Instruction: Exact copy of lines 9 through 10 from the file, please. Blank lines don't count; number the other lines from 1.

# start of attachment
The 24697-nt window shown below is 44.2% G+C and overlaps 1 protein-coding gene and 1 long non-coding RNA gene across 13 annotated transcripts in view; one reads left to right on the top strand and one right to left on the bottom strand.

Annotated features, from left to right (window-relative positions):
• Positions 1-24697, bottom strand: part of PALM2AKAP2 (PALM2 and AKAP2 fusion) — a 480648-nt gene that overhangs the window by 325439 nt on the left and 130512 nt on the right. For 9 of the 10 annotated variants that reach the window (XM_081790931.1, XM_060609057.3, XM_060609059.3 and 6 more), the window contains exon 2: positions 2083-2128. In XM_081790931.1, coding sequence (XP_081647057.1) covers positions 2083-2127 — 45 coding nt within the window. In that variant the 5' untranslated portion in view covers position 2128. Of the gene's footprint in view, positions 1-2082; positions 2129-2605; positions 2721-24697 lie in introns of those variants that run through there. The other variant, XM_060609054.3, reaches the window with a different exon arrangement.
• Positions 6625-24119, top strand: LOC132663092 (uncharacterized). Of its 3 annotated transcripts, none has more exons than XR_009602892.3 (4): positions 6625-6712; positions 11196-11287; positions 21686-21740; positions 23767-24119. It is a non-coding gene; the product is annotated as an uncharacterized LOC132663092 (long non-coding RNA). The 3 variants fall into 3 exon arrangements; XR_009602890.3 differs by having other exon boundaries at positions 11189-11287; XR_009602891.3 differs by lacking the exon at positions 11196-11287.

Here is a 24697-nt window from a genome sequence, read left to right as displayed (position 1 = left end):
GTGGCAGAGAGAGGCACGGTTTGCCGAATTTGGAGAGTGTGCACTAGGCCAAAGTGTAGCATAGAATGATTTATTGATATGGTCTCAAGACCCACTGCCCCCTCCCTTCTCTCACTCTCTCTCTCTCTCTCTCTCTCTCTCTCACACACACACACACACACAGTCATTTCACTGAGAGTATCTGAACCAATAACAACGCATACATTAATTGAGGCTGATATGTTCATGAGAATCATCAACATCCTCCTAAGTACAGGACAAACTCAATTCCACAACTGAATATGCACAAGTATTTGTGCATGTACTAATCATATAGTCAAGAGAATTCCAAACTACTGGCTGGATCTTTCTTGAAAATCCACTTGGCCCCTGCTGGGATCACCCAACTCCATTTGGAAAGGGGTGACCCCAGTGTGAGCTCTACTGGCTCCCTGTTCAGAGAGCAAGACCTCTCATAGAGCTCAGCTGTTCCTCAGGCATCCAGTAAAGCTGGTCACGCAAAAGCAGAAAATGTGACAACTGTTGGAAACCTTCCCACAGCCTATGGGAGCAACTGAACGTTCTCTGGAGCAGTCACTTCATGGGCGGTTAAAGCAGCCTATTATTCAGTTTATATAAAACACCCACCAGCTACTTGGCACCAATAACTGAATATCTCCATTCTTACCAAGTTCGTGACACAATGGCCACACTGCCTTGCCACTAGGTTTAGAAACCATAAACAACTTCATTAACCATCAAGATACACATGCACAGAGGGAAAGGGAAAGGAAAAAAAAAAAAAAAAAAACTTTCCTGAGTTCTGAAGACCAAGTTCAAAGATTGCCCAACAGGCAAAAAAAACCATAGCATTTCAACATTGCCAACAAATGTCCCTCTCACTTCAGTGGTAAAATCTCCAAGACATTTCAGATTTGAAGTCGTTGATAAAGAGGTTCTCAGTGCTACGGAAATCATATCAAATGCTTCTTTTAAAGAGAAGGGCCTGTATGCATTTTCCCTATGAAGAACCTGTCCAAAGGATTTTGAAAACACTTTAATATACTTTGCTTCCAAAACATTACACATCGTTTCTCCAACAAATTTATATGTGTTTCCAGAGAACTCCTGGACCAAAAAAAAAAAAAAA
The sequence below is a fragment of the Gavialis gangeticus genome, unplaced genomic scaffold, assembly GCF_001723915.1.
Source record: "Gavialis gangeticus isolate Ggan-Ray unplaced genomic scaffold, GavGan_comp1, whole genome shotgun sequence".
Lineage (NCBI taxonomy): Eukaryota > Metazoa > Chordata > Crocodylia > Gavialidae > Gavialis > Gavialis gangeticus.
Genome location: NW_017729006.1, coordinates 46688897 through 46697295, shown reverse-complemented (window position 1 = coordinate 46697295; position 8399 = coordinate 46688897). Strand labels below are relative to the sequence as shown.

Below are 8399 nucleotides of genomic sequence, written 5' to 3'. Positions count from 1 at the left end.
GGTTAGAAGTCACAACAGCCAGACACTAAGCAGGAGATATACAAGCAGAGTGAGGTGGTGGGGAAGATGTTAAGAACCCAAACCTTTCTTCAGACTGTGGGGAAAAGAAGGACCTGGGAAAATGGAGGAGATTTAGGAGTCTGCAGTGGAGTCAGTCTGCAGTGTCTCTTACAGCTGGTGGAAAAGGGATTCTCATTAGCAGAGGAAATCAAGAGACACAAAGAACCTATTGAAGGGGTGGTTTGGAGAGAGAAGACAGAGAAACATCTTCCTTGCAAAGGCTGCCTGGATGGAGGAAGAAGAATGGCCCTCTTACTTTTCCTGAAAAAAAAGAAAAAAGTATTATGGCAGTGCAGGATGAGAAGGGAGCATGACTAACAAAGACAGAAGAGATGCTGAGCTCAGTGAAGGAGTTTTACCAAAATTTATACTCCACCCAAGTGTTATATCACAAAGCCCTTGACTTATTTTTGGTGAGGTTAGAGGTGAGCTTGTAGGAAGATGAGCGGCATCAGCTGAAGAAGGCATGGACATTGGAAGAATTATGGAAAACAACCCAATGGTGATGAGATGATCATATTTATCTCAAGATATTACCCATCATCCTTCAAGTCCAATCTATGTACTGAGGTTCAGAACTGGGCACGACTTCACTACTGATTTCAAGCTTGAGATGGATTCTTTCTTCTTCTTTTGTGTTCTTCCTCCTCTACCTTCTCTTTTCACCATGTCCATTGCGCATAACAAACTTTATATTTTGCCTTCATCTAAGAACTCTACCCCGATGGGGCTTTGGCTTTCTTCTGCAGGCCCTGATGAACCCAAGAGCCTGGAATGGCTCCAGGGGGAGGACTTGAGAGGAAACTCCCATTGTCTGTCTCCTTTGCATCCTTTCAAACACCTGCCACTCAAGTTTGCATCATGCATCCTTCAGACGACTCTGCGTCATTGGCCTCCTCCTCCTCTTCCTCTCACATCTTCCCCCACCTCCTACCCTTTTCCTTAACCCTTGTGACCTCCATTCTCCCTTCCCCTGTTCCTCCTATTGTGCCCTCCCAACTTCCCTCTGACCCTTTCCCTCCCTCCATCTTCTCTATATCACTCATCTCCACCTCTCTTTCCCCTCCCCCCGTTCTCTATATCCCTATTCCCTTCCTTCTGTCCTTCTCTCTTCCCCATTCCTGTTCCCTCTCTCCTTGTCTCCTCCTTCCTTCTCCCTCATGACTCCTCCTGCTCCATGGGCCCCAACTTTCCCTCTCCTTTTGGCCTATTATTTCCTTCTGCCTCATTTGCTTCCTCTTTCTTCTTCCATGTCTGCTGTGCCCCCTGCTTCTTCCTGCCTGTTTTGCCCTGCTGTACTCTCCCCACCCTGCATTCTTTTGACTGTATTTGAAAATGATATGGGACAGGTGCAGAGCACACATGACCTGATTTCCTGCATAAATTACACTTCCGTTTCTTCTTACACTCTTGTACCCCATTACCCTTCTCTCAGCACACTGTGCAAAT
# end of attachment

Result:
Lineage (NCBI taxonomy): Eukaryota > Metazoa > Chordata > Crocodylia > Gavialidae > Gavialis > Gavialis gangeticus.
Genome location: NW_017729006.1, coordinates 46688897 through 46697295, shown reverse-complemented (window position 1 = coordinate 46697295; position 8399 = coordinate 46688897). Strand labels below are relative to the sequence as shown.